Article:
Earlier projections now appear to be “over-optimistic” given that risks from “further disruptions in trade policies” have become more prominent, said Maurice Obstfeld, IMF chief economist, in a prepared speech.

The fund also cut its forecasts for global trade volume, with the total goods and services flow is expected to grow by 4.2% this year and 4% next year — down 0.6 and 0.5 percentage points, respectively from earlier estimates.

The fund said in the report that the downward revisions were notable in several countries: Argentina, Brazil, Mexico, Iran and Turkey — many of which have been experiementing with cryptocurrencies.

Emerging economies as a whole have experienced larger volumes of capital outflows as investors shift their money out, often using bitcoin and cryptocurrencies to dodge capital controls, on the back of the U.S. raising interest rates.

Countries such as Argentina and Turkey have been among the most troubled, with their currencies crashing to all-time lows against the greenback amid questions over their governments’ economic management.

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UK Regulator Warns Investors of Rising Cryptocurrency Scams

The Financial Conduct Authority, UK’s financial watchdog, is reminding consumers that cryptocurrency scams are rising in the country. Residents in …

The Financial Conduct Authority, UK’s financial watchdog, is reminding consumers that cryptocurrency scams are rising in the country. Residents in the United Kingdom who decide to invest in Bitcoin or any other virtual currency are not protected by the regulatory framework given that cryptocurrencies are not regulated by the FCA.

£2 Million Lost In Cryptocurrency Scams In June And July Alone

A warning of cryptocurrency scams first made in June has been re-posted by the UK regulator to let consumers know that fraudulent schemes are on the rise.

“UK consumers are being increasingly targeted by cryptocurrency-related investment scams […] Cryptocurrency fraudsters tend to advertise on social media, often using the images of celebrities or well-known individuals to promote cryptocurrency investments. […] The firms operating the scams are usually based outside of the UK but will claim to have a UK presence, often a prestigious City of London address.”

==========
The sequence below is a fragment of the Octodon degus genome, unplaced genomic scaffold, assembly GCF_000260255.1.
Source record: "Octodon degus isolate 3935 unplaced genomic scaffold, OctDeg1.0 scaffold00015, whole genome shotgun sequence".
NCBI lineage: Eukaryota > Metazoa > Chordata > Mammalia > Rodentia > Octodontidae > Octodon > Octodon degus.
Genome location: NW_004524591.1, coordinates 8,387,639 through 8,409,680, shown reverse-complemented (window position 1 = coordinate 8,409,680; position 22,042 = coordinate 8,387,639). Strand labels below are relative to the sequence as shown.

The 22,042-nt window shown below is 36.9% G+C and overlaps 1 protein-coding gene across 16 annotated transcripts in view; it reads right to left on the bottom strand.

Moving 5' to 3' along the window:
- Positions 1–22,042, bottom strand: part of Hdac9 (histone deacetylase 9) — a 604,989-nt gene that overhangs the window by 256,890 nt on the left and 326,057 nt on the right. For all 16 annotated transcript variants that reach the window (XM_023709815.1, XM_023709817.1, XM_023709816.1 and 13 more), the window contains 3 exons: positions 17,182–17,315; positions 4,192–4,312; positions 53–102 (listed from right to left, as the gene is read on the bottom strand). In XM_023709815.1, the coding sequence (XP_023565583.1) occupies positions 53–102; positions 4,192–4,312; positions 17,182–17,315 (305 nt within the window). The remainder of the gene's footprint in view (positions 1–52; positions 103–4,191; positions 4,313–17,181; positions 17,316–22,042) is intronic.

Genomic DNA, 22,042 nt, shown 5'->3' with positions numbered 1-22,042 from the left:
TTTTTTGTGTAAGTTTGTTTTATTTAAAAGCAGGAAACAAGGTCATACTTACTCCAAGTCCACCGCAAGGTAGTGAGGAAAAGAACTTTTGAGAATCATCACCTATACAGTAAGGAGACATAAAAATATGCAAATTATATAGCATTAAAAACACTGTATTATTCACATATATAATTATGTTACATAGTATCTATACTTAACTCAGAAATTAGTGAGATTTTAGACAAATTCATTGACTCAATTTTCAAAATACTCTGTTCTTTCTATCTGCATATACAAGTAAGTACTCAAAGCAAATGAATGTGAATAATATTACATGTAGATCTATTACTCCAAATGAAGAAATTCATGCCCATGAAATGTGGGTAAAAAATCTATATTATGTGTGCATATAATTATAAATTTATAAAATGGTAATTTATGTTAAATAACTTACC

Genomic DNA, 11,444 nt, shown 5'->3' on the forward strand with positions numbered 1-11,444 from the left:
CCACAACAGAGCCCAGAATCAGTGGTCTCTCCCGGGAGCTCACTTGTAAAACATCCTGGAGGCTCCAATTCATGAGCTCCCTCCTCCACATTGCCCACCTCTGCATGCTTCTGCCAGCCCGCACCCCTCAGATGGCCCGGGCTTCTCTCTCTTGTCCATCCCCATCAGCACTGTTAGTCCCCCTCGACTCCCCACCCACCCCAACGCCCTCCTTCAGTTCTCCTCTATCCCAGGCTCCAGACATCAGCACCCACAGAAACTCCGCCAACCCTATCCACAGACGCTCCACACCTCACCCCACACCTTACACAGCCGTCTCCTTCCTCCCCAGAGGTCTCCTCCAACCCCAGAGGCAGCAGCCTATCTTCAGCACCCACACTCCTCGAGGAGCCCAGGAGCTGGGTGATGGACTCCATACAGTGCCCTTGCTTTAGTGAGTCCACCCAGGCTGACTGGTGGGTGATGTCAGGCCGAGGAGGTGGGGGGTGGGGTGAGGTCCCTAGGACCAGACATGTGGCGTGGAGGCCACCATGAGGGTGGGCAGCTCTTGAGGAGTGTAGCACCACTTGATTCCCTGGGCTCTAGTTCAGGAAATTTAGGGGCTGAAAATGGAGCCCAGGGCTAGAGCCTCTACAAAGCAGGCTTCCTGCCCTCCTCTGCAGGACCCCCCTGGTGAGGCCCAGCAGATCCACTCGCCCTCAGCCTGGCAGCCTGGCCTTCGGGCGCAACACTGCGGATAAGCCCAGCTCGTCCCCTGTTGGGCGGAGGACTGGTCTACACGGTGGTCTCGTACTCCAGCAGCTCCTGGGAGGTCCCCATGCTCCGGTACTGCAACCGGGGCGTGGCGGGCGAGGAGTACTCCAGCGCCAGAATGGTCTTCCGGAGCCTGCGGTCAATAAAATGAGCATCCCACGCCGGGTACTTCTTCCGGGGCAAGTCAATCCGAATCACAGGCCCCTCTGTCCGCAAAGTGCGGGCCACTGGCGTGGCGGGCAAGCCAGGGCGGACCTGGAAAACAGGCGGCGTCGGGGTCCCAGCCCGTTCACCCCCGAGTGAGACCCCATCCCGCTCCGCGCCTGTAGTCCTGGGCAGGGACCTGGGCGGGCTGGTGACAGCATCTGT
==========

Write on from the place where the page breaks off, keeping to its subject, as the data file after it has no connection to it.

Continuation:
Cryptocurrency swindles include posting images of celebrities supposedly endorsing said coins or tokens, according to the statement. The regulator has observed a rising number of reports about virtual currency scams, but its regulatory framework does not protect UK residents that choose to trade their fiat currency for any digital coin or token.

Britain’s financial watchdog has recently warned about two scams that involve companies impersonating respectable UK traders. Good Crypto and Fair Oaks Crypto have quoted the two legitimate firm’s addresses and Firm Reference Numbers as part of the swindle, the FCA said.

A report by the National Fraud and Cybercrime Reporting Centre said that approximately £2 million has been lost in cryptocurrency scams in June and July alone this year, an average of £10,095.59 per person. The statement noted that the most prevalent methods used by scammers are cold calls and social media-based campaigns.

Fraudsters are able to convince victims to sign up to their websites and provide sensitive information such as credit card details and driving licenses to open a trading account. Victims are then persuaded to make sizable first deposits before realizing it is a fraud, said Director of Action Fraud Pauline Smith.

“It’s vital for anyone who invests or is thinking of investing in cryptocurrencies to thoroughly research the company they are choosing to invest with. The statistics show that opportunistic fraudsters are taking advantage of this market, offering investments in cryptocurrencies and using every trick in the book to defraud unsuspecting victims.”

As the FCA handles a rising number of virtual currency scam cases, the regulator announced it has launched investigations into 24 different cryptocurrency companies. In March 2018, a task force was also established with the Bank of England and the Treasury to develop UK’s policy thinking on crypto assets.

Image from Shutterstock

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Bitcoin’s Non-Correlation Shows Risk of Diversifying Cryptocurrencies

There’s been plenty of discussion on whether Bitcoin and other cryptocurrencies are correlated to commodities and larger financial markets. And while …
Correlation diversify portfolioBitcoin Investment

Eustace Cryptus| Aug 17, 2018 | 15:00


The belief that cryptocurrencies have a correlation to traditional markets may be leading amateur investors down the wrong path putting their portfolio at risk.


Cryptocurrency Not Inversely Correlated to Larger Markets